Police powers apply across Fiji, says law professor
Police powers apply across the land, says law professor on Fiji dispute over military stance.
An Auckland law professor, Bill Hodge, says unless there is an emergency situation, the police have the right to access the military barracks to carry out an arrest warrant.
Fiji prosecutors say the police were denied access to arrest a military officer wanted for sexual assault, who skipped court twice.
The military is disputing the prosecution's claim but also says access is not for everybody.
Professor Hodge says the law applies across the land.
BILL HODGE: There is no doubt that, unless you have a military dictatorship and there is certainly some symptoms of that, that the rule of law applies across the land. And the rule of law applies on a military reservation, it applies on a military base, and the police as representatives of a constitutional authority have jurisdiction to enforce, carry out search warrants, arrest warrants etc. There would usually be a courtesy - my experience in the military leads me to say there would be a courtesy that if the police say 'we want so and so, we've go a warrant' then the military authority would produce that person and hand that person over for justice in the system. But it sound like they're carving out a region and a doctrine of immunity, or being above and not subject ot outside the ordinary legal system which is anathema to the rule of law as we understand it.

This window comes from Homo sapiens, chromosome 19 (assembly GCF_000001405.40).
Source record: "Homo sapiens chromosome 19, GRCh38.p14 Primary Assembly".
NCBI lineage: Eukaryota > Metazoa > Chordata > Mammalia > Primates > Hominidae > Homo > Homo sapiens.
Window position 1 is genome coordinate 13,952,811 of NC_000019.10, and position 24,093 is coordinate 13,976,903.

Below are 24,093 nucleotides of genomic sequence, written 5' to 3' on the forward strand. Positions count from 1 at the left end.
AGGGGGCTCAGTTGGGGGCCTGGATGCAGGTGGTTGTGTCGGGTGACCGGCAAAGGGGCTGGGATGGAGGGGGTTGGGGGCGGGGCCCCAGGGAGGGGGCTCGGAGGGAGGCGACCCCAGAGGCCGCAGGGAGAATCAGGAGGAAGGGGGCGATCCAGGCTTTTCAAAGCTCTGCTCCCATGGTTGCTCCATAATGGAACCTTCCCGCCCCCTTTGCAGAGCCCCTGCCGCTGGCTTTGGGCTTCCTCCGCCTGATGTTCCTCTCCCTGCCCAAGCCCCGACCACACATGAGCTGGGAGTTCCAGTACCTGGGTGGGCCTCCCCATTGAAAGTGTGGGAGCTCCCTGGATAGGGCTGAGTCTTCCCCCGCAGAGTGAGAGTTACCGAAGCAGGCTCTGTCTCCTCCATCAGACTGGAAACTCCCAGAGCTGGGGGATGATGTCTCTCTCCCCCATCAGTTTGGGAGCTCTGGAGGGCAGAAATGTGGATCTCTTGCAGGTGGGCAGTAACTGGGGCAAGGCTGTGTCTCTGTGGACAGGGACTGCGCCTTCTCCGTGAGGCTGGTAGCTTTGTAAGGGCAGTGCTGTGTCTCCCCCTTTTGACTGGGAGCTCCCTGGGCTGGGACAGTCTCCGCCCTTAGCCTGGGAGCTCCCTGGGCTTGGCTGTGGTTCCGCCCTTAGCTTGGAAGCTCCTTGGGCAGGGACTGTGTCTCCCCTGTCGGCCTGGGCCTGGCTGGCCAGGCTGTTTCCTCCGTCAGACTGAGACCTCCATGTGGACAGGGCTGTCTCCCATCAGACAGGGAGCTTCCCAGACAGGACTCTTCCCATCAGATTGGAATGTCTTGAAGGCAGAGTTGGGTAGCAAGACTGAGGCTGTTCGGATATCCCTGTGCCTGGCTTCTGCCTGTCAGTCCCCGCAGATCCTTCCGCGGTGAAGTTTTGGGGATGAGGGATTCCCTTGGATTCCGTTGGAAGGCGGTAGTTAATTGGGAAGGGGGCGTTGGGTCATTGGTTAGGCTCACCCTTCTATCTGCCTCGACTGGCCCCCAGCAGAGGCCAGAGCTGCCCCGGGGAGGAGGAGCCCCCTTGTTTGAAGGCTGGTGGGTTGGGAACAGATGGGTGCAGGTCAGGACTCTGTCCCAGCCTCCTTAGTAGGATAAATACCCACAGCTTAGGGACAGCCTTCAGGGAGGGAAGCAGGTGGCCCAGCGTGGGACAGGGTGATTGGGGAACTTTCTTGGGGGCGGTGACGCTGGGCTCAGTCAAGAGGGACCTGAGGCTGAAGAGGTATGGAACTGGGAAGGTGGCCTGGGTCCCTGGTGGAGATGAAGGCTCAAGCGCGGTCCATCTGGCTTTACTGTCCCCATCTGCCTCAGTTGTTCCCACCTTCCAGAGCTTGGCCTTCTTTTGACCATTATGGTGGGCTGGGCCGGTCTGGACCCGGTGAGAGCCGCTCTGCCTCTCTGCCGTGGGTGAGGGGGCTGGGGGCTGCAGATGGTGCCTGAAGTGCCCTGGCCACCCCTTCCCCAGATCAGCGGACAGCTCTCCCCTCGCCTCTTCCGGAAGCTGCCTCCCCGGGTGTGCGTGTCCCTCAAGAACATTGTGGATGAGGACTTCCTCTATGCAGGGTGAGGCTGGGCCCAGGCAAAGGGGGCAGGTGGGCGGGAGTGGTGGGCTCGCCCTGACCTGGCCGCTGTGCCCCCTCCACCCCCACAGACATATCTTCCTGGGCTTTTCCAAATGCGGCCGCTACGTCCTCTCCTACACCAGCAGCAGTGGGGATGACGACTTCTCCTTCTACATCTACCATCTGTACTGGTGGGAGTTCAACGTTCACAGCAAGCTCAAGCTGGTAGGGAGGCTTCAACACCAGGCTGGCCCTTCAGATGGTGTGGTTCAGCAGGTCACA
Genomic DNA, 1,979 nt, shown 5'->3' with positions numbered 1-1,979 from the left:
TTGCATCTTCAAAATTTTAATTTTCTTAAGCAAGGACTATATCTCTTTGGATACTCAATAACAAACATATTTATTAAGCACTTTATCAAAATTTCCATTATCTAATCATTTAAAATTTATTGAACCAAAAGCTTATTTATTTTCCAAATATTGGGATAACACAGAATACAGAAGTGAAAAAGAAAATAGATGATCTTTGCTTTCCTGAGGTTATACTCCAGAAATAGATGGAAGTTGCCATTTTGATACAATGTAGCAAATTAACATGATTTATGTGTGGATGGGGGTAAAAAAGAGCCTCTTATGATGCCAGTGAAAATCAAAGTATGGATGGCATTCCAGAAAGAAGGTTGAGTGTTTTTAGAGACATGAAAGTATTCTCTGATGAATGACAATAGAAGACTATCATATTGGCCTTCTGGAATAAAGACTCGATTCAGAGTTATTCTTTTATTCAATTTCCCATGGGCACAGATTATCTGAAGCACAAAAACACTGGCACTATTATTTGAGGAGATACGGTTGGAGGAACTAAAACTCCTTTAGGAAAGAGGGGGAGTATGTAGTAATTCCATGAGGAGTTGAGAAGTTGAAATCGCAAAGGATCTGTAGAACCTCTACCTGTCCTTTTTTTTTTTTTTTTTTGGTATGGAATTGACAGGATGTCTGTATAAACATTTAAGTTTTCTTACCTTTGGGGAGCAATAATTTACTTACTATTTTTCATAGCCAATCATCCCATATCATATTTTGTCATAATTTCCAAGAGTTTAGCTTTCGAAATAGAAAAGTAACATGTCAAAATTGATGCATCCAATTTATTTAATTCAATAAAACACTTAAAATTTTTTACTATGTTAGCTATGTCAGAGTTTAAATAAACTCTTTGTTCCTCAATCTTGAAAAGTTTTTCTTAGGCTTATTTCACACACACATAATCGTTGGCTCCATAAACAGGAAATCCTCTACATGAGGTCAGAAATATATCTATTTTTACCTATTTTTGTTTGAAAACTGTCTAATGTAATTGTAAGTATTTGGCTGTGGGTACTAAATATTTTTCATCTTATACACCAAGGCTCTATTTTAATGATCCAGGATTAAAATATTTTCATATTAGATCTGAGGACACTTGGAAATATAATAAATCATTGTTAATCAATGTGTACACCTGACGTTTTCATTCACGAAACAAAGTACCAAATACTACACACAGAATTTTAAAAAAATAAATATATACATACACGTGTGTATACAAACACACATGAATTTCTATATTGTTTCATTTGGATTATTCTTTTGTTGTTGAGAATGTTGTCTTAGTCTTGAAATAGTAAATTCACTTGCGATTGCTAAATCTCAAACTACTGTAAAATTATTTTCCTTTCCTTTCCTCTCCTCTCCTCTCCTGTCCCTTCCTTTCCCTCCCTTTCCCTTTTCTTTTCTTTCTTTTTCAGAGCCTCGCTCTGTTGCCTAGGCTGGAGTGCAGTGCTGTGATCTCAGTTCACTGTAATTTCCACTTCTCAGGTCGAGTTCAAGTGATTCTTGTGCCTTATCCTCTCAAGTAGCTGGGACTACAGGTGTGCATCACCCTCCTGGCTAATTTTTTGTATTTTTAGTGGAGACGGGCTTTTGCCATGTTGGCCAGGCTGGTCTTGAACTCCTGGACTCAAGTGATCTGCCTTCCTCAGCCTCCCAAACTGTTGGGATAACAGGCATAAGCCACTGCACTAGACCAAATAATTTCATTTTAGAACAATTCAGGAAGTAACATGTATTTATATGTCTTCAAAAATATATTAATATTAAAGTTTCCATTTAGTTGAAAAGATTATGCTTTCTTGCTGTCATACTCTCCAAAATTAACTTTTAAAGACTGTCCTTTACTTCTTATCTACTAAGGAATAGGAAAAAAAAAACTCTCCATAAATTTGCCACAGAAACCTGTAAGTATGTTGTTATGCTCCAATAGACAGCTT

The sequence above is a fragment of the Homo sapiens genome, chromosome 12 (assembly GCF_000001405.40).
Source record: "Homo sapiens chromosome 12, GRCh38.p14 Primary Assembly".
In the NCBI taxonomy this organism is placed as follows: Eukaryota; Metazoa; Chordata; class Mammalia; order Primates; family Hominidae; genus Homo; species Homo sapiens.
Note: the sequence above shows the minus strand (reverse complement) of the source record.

WALTER ZWEIFEL: Could there be special circumstances that would entitle the military to say that they won't allow the police access to the barracks?
BH: There would have to be some sort of state of emergency still surviving. If it was for example an alleged crime that took place in the battalion serving in the Middle East, I suspect the military would have some argument that there was non-justiciability for what one does overseas in a combat situation. There is plenty of law about soldiers serving in a combat zone. So when a soldier beats up a civilian or tortures a possible criminal or civilian or someone escaping, that subject to the rule of the land, the rule of law and the ordinary courts and the ordinary police. So unless there is some survival of some state of emergency, which exempts a military reservation - and I'm not completely clear that all such regulations from the days of emergency have been done away with. But otherwise the military reservation is part of Fiji and subject to the law of Fiji.
WZ: Now the military has hired three police accused of assault, including a person accused of rape. Is there a possibility that the military could try to say that these people have some sort of immunity, that they are part of the military, and the military being the guardian of the best interest of Fiji?
BH: I would hate to see the military go down that route. Your analysis sounds like the military are trying to drape a form or a cloak of immunity over people who were not military at the time and retrospectively develop a concept of immunity - even if there is some sort of immunity. Now an interpretation could be they are draping those former constables with a military cloak of immunity although I don't agree that there should be such a cloak of immunity in any event.
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